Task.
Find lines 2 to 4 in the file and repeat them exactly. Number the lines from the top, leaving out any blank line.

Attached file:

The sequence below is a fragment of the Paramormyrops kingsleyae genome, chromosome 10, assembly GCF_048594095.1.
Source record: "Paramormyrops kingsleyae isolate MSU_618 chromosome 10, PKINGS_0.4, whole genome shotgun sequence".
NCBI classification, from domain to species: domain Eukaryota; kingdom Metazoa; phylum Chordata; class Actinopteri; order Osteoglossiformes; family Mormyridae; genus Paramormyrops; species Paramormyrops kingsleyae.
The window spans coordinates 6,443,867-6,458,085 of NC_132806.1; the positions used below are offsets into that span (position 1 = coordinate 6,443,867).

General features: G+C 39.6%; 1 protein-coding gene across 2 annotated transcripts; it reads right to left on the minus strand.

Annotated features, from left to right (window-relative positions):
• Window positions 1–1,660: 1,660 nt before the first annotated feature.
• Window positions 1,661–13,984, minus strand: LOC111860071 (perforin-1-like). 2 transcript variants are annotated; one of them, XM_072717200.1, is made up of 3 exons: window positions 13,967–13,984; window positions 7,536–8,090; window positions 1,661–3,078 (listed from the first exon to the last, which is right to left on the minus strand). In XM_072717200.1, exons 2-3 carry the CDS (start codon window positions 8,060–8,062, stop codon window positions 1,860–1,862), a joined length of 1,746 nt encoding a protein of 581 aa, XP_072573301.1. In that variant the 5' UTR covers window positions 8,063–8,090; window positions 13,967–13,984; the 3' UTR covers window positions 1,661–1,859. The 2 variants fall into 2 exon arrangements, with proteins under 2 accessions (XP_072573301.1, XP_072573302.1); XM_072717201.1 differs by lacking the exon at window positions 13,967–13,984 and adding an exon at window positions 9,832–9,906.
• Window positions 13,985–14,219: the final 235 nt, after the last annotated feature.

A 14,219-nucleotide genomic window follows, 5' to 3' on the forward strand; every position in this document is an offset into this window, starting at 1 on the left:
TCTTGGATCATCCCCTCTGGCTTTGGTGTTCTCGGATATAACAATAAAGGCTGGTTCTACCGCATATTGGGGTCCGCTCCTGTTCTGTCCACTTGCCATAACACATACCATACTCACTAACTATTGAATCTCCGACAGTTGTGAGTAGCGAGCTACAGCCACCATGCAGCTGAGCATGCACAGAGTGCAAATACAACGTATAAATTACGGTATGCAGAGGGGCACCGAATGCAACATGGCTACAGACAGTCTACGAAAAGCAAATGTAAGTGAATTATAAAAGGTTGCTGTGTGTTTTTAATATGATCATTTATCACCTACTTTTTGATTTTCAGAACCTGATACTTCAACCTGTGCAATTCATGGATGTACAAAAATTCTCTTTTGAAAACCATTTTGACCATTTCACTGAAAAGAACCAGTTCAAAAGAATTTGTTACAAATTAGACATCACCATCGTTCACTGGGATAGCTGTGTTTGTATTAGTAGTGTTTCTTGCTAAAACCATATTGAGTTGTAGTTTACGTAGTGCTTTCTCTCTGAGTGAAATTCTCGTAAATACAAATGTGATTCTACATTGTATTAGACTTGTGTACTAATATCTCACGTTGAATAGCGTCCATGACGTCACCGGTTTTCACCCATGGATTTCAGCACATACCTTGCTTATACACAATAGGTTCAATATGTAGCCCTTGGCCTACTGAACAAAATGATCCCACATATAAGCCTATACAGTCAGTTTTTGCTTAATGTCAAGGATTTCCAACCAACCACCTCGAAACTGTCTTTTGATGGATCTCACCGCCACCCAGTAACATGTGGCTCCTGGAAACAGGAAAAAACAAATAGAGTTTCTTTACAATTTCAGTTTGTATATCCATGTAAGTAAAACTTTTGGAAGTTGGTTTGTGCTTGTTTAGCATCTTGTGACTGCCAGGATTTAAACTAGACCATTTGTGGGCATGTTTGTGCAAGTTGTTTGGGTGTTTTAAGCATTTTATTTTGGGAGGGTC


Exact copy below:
Source record: "Paramormyrops kingsleyae isolate MSU_618 chromosome 10, PKINGS_0.4, whole genome shotgun sequence".
NCBI classification, from domain to species: domain Eukaryota; kingdom Metazoa; phylum Chordata; class Actinopteri; order Osteoglossiformes; family Mormyridae; genus Paramormyrops; species Paramormyrops kingsleyae.
The window spans coordinates 6,443,867-6,458,085 of NC_132806.1; the positions used below are offsets into that span (position 1 = coordinate 6,443,867).